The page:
Market research for a Climate Services ObservatoryGo to marco website
Lego Serious Play workshops are run by a facilitator who provides the introduction, skills building exercises and challenges for all participants. When participants are split in groups each table also needs a facilitator in charge of facilitating the discussions among their table, ensuring that the findings are recorded and asking the right questions to encourage reflection among the participants. Facilitators are trained to enforce the three rules of the game: (1) think with your hands: build first, think after. Participants should grab Lego blocks as soon as the challenge is presented, rather than waiting to think of the answer first, allowing their hands to do the thinking. (2) everybody builds their own model. When working on the individual models stage, as done in this workshop, each participant builds their own model. With more time you may also plan a common, integrated model where participants work together on the same model. (3) Reflect on what you’ve built: having built their models, it’s time to share. When participants are explaining their models and the stories behind, facilitators encourage reflection by asking meaningful questions (for example, was there a reason behind choosing a green brick for this? What does this flag signify? Etc.)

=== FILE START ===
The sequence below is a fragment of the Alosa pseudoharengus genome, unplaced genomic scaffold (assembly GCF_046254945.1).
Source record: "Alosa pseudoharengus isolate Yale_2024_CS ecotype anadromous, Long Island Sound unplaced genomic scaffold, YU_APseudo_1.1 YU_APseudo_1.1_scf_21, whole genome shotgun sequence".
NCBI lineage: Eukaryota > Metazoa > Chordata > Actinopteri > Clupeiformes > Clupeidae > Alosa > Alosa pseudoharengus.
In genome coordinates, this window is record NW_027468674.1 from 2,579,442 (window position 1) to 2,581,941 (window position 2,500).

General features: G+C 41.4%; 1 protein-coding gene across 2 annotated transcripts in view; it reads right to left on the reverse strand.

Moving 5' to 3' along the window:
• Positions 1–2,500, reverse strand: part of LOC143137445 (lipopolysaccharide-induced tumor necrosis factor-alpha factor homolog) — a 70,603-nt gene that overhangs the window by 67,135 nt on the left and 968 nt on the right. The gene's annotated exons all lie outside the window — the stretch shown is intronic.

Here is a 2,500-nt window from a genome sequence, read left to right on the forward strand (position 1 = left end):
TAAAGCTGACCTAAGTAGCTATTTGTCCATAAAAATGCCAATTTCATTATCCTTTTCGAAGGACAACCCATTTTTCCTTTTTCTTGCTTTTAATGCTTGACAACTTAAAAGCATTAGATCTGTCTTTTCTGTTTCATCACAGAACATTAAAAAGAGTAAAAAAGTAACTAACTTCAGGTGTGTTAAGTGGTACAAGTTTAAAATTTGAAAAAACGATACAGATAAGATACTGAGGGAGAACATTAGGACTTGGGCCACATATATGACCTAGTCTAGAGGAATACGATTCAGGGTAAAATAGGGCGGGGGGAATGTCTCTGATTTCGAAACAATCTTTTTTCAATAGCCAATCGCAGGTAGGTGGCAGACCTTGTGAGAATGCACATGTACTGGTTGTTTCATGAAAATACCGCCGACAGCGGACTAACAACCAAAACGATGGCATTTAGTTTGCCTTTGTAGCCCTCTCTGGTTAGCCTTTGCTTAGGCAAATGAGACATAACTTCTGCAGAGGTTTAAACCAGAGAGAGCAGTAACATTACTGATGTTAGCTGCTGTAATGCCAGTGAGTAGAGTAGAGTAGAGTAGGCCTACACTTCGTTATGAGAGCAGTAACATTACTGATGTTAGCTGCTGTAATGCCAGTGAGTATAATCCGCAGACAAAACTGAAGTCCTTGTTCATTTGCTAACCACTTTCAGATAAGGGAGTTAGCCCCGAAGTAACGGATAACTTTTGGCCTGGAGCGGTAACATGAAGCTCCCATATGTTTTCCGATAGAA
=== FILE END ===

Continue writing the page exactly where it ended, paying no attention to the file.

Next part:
Debriefing a workshop is an important step in the process, gathering and synthesizing all insights that arose during the workshop. With a clear debrief report the learnings from the workshop can be taken up in the next steps in the process, and implemented in the design of the climate service itself. The conclusions of this workshop highlighted the importance of information such as urban versus non-urban simulations, soil condition, localized information and information about the magnitude or frequency of extreme events, among others. Ideas for climate services included the spatial location of main problems, training technicians & citizens in the use of CS, aggregated scenario building tool responding to adopted practices, warnings and risk maps, among others. Considerations were also made towards the design principles: the ways in which such information should be presented and what to keep in mind in the design of the climate service. Such design principles included, for example: considering integration at planning level, considering policy and transparency, improving the information sharing between institutions, presence of a central authority and the varying levels of knowledge, skills, beliefs and worries of different stakeholders. For more details on the workshop findings see the workshop debrief report here.